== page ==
September 19, 2015

Refugee Crisis: Facts and Myths (One Of The Best Written Opinion Pieces Out There "The fact of the matter is that the boat refugees have chosen to take advantage of a bad situation in Syria and use their financial resources and EU authorities’ lax border control to jump the queue and go over the heads of UNHCR and our approved refugee quotas, to force their way into our countries")

The following informational brochure was composed by a European reader who volunteers for an organization that assists refugees in her country. She created this guide to counter the hype and disinformation surrounding the European “migration crisis”, and suggests that her brochure be reproduced and distributed to anyone interested in what is happening. Her explanations serve as an antidote to the all the media propaganda that currently saturates the airwaves and the intertubes.

This text is available in PDF format. It’s in a very readable font, and comes to seven pages when printed.

Refugee Crisis: Facts and Myths
How to answer the objections of pro-refugee friends and family

1. We have a duty to help those who flee war.
Answer: No war zone at the moment shares a border with the EU. Does our duty to help those who flee war also extend to those who have already been in safe areas, but chose to put themselves in harm’s way to reach Europe using smugglers?

2. If we don’t take the Syrians in, they are going to stay in Syria and die!
Answer: Again, most Syrians who reach Europe were already in Turkey, which is a peaceful country and welcomes Syrian refugees. Those who chose to come here were by no means under bombs and bullets before they came here, and could have stayed there and allowed the law to take its course and the UNHCR to resettle them in an orderly fashion.
3. But aren’t these boat refugees the poorest of the poor that we have to take pity on and care for anyway?

Answer: The average boat refugee has paid somewhere between $600 and $20000 (depending on how far he has traveled and by which means) dollars per person to the criminal human traffickers and smugglers to get to the country of his choice in Europe.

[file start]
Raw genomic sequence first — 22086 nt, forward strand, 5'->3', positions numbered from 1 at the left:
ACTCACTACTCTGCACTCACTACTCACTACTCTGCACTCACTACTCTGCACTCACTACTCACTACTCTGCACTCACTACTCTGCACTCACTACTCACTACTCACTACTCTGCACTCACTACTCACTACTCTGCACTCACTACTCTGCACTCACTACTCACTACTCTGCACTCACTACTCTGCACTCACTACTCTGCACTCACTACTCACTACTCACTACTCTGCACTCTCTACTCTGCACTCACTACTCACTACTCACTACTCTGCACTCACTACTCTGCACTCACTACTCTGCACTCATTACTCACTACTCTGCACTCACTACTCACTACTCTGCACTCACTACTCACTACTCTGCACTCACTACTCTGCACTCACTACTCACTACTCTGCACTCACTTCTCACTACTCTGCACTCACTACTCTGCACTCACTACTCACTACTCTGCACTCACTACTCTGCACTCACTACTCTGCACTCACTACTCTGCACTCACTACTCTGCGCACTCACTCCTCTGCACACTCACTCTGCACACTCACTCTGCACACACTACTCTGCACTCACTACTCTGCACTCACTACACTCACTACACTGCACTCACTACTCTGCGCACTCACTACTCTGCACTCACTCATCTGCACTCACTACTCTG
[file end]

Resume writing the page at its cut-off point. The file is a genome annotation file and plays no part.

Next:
People with that kind of money at their disposal in the Third World are not poor by any means and can have a relatively comfortable life in whatever Middle Eastern region that they live in, and don’t need to come to us for help.
By contrast those refugees who are not leaving their camps in the Middle East and stay there patiently are the poorest ones, and they should be the object of our compassion. But now, unfortunately, because of this illegal influx of boat refugees, no time, money, or attention is left for us to devote to them, and this is indeed an unjust state of affairs that should have never been allowed to come about.

4. You mean we shouldn’t care and we shouldn’t help anybody?
Answer: Of course we don’t mean that. But help should be given wisely and in an orderly fashion. We also have to make sure that we help the refugees in a way which would not destroy our financial ability to help our own people and other people in need as well.
If instead of allowing and even encouraging all refugees to take risky journeys on inflated boats to come here, we were to close the borders of the EU and concentrate our efforts on helping the refugees who are in camps in the Middle East, and provided them with bigger and better camps and financial help, we would be able to help a lot more people at a much lower cost. Not to mention that we would not run the risk of wasting our resources on people who are posing as refugees just in order to be able to live in Europe.
5. But Isn’t this the biggest humanitarian crisis since WWII?

Answer: This crisis did not come about because the Syrian war is the bloodiest war since WWII or that more people are being killed or become homeless than ever before. As tragic and unfortunate as the Syrian civil war is, it is neither the first war that we have faced in the Middle East, nor the longest, nor the severest. And yet we never before had a flood of refugees into Europe like the one that we are experiencing today.
So what has happened? What has changed?
The truth is that the current crisis is not a humanitarian crisis, but a mismanagement crisis. It is because for the first time during a conflict the EU authorities have decided not enforce the regular EU border controls and have decided to allow whoever who claims to be a refugee to come and go as he pleases within the EU.
Also the statements issued by the German and Swedish governments a few months ago, which stated that they will receive hundreds of thousands of refugees from Syria, has prompted a mad rush and a stampede amongst the people in the Middle East and the Third World to get themselves as soon as possible to these two countries before they announce that their quota is filled.